Iran's supreme leader Ayatollah Ali Khamenei attended the ceremony in Tehran
A photo released by the Iranian supreme leader's official website shows Ayatollah Ali Khamenei during a funeral for eight of 17 members of the elite Revolutionary Guards, who were killed in a munitions blast. Major General Hassan Moqaddam, a key figure in Tehran's ballistic missile programme, was among the victims. © - - AFP
Iran's supreme leader Ayatollah Ali Khamenei attended the ceremony in Tehran
Mohammad Davari, AFP
Last updated: November 14, 2011

Iran holds funeral for Guards missile commander

Iran held solemn funerals for 17 Revolutionary Guards killed in a munitions blast on Monday, including a key figure in its ballistic missiles programme, as a US magazine pointed a finger at Israel.

Iran's supreme leader Ayatollah Ali Khamenei attended one ceremony held in Tehran, in honour of Major General Hassan Moqaddam and seven other Guards members, according to footage aired by state television.

Moqaddam, responsible for industrial research to ensure the Guards' self-sufficiency in armaments, specialised in artillery during the 1980s Iraq-Iran war before founding the force's ballistic programme, according to information provided by officials in Tehran.

The 17 Revolutionary Guards were killed on Saturday in an explosion described as accidental by Iran that rocked a military base in Bid Ganeh, some 20 kilometres (12 miles) west of Tehran.

The blast occurred as "ammunition was taken out of the depot and was being moved outside toward the appropriate site," Guards spokesman Ramezan Sharif said, without mentioning why Moqaddam was present at the site.

But Moqaddam's deputy said he "was busy with his scientific research work until his dying moments."

"He had an accident as he was carrying out scientific and research tasks and was martyred," commander Mousavi, whose first name was not given, was quoted as telling the ISNA news agency.

Moqaddam had "spent 25 years of his life to establish and develop the (missile) defence programme" of Iran, Mousavi added.

Set up after the 1979 Islamic revolution, the Guards are in charge of Iran's missile programme, including Shahab-3 missiles with a range of 2,000 kilometres (1,200 miles) capable of hitting Israel.

Israeli Defence Minister Ehud Barak on Sunday hailed the deadly munitions blast and said he hoped for more such incidents.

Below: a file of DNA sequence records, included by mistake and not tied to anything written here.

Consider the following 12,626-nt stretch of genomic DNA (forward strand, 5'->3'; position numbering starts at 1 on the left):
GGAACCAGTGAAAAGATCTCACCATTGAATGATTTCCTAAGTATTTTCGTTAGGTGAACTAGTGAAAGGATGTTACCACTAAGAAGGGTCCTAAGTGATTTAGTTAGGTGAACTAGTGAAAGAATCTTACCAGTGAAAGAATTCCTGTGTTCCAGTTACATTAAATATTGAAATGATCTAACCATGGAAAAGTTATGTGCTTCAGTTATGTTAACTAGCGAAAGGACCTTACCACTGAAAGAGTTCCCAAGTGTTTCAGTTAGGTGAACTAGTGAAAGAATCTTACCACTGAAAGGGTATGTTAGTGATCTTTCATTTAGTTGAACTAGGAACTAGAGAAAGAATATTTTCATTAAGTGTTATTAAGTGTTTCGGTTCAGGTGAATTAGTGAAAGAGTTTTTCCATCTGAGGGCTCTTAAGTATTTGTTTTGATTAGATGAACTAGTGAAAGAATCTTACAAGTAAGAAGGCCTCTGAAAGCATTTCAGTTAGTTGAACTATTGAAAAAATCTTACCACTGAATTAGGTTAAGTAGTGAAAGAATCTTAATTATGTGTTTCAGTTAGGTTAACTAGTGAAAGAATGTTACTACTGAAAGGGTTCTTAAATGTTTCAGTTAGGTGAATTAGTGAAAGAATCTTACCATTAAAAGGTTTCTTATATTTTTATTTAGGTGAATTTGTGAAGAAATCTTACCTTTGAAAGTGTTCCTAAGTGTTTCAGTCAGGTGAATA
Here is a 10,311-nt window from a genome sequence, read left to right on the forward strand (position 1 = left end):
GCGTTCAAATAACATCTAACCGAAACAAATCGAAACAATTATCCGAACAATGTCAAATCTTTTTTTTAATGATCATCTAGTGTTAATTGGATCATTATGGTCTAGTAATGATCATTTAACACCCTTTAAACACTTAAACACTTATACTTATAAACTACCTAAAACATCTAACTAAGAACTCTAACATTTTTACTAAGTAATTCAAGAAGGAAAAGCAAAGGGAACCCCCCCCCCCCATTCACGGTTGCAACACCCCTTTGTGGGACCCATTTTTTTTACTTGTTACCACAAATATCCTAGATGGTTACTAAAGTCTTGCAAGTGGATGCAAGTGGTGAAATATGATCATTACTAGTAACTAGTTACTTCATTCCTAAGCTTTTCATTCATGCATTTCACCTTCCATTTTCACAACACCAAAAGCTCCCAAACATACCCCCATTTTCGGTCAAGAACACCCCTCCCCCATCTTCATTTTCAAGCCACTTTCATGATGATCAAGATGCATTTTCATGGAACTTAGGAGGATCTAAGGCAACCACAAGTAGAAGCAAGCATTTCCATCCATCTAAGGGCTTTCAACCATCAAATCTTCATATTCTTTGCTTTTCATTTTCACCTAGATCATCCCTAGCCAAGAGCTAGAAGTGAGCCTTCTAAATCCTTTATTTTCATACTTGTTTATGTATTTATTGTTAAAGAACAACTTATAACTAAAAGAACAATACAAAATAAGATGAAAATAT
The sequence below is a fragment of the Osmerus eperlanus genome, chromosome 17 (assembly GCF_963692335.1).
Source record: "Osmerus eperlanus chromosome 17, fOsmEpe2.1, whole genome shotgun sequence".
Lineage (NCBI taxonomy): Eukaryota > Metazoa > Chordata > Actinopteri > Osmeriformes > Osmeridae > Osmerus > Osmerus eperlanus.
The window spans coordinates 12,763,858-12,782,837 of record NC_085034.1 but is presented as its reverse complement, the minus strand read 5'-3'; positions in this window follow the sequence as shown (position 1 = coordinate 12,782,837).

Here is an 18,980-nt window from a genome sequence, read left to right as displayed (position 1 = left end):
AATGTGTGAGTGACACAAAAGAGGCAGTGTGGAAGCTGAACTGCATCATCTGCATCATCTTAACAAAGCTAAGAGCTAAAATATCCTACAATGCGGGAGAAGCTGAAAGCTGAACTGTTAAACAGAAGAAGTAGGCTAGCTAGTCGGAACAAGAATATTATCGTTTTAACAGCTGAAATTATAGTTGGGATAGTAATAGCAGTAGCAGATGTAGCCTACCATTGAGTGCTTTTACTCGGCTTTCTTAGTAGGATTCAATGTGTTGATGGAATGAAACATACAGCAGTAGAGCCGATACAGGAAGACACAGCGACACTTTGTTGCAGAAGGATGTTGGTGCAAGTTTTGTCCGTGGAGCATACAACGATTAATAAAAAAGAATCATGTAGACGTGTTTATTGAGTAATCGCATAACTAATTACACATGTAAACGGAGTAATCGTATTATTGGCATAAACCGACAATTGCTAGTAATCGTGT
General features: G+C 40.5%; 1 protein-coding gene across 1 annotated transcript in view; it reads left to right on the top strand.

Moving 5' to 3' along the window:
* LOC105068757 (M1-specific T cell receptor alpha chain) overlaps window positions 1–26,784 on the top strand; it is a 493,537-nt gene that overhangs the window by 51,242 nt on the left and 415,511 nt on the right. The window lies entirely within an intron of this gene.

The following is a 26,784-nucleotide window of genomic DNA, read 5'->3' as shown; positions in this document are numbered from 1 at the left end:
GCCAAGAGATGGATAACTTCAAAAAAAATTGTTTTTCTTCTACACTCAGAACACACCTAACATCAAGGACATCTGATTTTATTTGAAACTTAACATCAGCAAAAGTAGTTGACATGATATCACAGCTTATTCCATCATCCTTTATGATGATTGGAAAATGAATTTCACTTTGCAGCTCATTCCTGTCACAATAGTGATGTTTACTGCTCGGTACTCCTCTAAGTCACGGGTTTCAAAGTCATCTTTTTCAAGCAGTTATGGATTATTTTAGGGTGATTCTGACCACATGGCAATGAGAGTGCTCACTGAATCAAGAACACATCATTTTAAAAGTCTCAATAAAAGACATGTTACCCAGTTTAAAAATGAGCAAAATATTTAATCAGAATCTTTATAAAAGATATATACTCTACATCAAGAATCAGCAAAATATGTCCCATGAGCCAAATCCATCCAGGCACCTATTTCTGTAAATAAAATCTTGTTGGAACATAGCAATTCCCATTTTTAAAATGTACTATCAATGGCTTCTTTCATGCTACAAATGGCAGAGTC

"I don't know the extent of the explosion," Barak told Israel's military radio when asked about the incident. "But it would be desirable if they multiply."

Time magazine on Monday said the explosion was the work of the Israeli spy agency Mossad, citing an unidentified "Western intelligence source."

"Don't believe the Iranians that it was an accident," the source told Time, adding that other plans were in effect to prevent Tehran from acquiring a nuclear weapons capability. "There are more bullets in the magazine."

A top Guards commander meanwhile admitted Monday that Moqaddam had been a sought-after potential target, without questioning the cause of the incident.

"Iran's current missile capability is owed to commander Moqaddam's efforts," Brigadier General Abbas Khani told the official IRNA news agency, adding that "due to his role... the enemy always wanted to identify and eliminate him."

Saturday's blast came amid international condemnation of Iran following the release of a new UN nuclear watchdog report accusing Tehran of working towards the development of nuclear warheads to fit inside its medium-range missiles.

Iran has long rejected Western and Israeli allegations that its nuclear programme is geared toward military objectives, saying its activities are solely civilian.

Israeli officials in past weeks have warned Iran of the possibility of military strikes against its nuclear sites.

US military experts in late October proposed in Congress that the United States organise covert operations to assassinate commanders of the Revolutionary Guards.

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